The State of Commercial Real Estate Investing in Kansas City

I like to keep up with commercial real estate.  Mostly, I read about it.  Ask questions about it.  On very rare occasions I actually get to partake in a commercial real estate transaction.  But commercial real estate investing and residential real estate investing are two completely different animals.  The Kansas City Star has an excellent write-up today on the state of the commercial market today.

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First, let’s remember who I am.  I’m a residential real estate agent that works a whole lot with residential investment property owners and would-be owners.  Also, I rent commercial space for my own use in an entirely different arena that my wife and I also enjoy.  So I do have experience with both.  My thoughts;

Residential Investment Property Investing In Kansas City Today

While there are definitely areas to avoid, I can say with a straight face that if you have cash you should be buying.  Now.  Not later.  The money is currently in single family homes, not multi-family homes.  There are more reasons for this than I want to discuss here.  But that’s the way it is.

Commercial Real Estate Investing In Kansas City Today

Oy.  Read the article and look around.  In the retail strip center I lease property in we currently had 100% occupancy for the first time in a decade.  The strip center is run down and well-below the standards of other Olathe strip retail centers.  But one of the largest tenants will be closing it’s doors on May 23rd.  (The owner told me he just isn’t able to make it with his limited customer base cutting back.)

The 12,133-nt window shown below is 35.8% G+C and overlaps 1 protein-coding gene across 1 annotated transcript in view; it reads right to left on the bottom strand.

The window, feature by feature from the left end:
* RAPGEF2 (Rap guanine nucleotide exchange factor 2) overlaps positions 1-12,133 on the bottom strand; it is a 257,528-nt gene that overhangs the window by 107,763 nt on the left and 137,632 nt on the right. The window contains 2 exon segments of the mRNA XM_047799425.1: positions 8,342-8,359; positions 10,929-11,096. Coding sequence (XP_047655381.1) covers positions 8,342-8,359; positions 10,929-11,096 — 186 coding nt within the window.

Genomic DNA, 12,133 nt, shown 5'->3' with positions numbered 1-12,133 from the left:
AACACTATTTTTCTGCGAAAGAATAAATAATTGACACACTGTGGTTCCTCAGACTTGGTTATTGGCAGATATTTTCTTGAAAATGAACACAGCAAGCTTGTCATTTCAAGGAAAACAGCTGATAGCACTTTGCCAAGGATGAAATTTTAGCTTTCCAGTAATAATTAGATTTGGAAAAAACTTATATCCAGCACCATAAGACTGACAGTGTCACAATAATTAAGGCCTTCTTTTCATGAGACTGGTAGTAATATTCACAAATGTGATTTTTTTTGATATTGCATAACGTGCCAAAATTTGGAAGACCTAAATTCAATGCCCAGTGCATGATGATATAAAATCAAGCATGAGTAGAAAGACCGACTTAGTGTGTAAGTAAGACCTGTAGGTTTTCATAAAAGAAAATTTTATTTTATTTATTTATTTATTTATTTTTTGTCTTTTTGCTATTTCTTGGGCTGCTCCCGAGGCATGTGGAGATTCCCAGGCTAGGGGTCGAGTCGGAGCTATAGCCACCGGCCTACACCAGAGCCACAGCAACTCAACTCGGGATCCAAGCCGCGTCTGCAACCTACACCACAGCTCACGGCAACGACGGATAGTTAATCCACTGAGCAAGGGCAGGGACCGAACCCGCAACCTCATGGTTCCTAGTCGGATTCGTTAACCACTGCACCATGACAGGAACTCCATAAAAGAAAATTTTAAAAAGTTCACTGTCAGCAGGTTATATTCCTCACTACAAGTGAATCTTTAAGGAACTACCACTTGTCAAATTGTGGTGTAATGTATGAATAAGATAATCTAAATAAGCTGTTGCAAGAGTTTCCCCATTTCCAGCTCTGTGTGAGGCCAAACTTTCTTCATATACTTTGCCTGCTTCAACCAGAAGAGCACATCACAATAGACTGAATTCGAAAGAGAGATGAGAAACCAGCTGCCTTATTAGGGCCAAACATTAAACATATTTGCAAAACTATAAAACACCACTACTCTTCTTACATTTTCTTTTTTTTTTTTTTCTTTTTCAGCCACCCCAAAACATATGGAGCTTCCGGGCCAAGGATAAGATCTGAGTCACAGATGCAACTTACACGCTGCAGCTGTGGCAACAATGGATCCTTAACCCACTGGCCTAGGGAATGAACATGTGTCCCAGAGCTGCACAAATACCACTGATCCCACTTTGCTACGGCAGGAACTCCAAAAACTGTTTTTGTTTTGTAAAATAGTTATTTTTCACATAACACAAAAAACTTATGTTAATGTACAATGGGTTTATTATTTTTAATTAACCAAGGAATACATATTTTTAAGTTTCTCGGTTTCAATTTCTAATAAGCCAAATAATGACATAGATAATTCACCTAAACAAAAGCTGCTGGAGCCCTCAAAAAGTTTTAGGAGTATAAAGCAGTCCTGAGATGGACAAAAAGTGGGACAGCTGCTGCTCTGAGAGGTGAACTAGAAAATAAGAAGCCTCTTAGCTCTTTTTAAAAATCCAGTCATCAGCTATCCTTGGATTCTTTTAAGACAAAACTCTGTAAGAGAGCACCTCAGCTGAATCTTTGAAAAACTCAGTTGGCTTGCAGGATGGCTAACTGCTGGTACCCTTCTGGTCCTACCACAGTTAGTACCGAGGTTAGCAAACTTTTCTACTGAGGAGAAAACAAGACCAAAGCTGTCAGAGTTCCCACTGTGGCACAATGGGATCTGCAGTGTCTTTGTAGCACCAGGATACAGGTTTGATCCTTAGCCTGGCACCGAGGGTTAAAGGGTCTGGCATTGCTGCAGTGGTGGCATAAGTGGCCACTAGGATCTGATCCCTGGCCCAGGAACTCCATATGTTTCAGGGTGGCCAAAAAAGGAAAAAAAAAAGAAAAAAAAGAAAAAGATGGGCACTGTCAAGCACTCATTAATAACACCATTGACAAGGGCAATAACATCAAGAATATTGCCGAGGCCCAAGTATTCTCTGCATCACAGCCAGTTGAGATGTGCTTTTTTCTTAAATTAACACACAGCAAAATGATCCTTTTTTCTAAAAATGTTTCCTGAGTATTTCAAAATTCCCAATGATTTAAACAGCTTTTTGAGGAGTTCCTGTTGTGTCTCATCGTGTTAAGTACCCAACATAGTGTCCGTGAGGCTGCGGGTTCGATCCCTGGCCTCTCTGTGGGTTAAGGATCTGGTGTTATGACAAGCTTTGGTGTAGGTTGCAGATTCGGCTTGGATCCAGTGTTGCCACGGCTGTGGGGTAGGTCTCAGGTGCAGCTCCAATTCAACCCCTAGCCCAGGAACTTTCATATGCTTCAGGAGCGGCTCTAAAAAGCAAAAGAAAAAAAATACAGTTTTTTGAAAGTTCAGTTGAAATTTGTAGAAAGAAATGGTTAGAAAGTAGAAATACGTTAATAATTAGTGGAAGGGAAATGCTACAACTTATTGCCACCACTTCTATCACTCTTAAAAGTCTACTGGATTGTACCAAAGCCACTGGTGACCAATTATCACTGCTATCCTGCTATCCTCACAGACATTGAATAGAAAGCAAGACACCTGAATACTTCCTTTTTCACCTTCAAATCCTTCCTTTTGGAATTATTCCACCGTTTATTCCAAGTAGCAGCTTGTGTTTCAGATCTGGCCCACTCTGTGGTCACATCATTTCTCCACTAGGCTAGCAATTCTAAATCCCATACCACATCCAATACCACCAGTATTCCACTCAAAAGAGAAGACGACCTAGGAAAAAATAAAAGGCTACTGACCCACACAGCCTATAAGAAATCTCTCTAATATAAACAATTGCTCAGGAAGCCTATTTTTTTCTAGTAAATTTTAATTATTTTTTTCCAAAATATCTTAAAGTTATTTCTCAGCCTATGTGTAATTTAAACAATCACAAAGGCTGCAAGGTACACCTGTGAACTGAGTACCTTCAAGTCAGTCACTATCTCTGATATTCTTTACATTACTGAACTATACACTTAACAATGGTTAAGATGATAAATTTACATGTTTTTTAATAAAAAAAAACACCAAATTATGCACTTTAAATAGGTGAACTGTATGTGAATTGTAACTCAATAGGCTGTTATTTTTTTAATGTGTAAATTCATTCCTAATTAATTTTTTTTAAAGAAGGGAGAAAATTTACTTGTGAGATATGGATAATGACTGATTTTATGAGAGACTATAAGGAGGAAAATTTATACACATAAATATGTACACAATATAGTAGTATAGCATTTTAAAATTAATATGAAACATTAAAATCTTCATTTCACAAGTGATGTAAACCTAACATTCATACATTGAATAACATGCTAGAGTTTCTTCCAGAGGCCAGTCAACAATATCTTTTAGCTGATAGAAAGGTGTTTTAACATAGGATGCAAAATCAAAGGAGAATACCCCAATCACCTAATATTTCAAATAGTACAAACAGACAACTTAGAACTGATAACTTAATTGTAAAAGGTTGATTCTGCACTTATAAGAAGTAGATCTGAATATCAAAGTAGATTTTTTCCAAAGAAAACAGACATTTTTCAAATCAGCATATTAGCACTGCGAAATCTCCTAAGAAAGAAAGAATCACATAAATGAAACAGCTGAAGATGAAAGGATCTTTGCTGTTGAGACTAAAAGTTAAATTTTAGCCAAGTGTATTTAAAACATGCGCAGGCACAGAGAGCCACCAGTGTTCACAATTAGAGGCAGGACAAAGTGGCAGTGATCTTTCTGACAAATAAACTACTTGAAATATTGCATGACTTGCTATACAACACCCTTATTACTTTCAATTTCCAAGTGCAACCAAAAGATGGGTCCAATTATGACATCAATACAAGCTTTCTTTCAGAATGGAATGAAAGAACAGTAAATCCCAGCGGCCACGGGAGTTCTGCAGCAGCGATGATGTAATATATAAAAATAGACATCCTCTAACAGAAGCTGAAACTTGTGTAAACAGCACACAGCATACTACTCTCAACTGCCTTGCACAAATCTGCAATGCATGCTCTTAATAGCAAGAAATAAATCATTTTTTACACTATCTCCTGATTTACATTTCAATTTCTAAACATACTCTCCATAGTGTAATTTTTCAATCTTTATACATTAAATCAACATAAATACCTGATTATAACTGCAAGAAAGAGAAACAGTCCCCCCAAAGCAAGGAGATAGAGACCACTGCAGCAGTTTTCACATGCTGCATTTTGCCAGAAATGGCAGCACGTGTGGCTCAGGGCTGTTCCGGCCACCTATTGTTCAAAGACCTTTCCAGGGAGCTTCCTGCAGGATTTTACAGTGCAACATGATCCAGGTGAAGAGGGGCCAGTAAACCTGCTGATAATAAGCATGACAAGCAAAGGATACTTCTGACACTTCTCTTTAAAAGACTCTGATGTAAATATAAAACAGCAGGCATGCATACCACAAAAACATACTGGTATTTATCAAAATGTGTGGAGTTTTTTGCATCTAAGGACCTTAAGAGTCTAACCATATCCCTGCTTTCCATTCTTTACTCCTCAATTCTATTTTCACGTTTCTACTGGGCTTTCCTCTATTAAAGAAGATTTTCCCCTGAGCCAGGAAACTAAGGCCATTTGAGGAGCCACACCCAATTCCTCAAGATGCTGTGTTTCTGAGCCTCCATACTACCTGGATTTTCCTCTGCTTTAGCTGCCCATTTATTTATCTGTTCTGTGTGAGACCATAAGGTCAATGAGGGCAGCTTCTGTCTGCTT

About a mile from my center I’ve had another retail center talking to me about moving up there when my current lease is up.  They took a previously run-down center and gave it a new face lift.  Looks good.  But they also tripled their lease rates.  And it sits about 35%-45% occupied.

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BBQCapital has a reader that goes by the name of Another Investor.  And AI once said that she didn’t understand the fascination with commercial real estate investing because of the capital and risk involved.  (If I’m too far off what you said AI, please correct me!)  And that it was her feeling that a commercial tenant will quit paying their rent before a residential tenant would.  After all, would they rather have a home to live in if they cannot make their store payments?  Probably.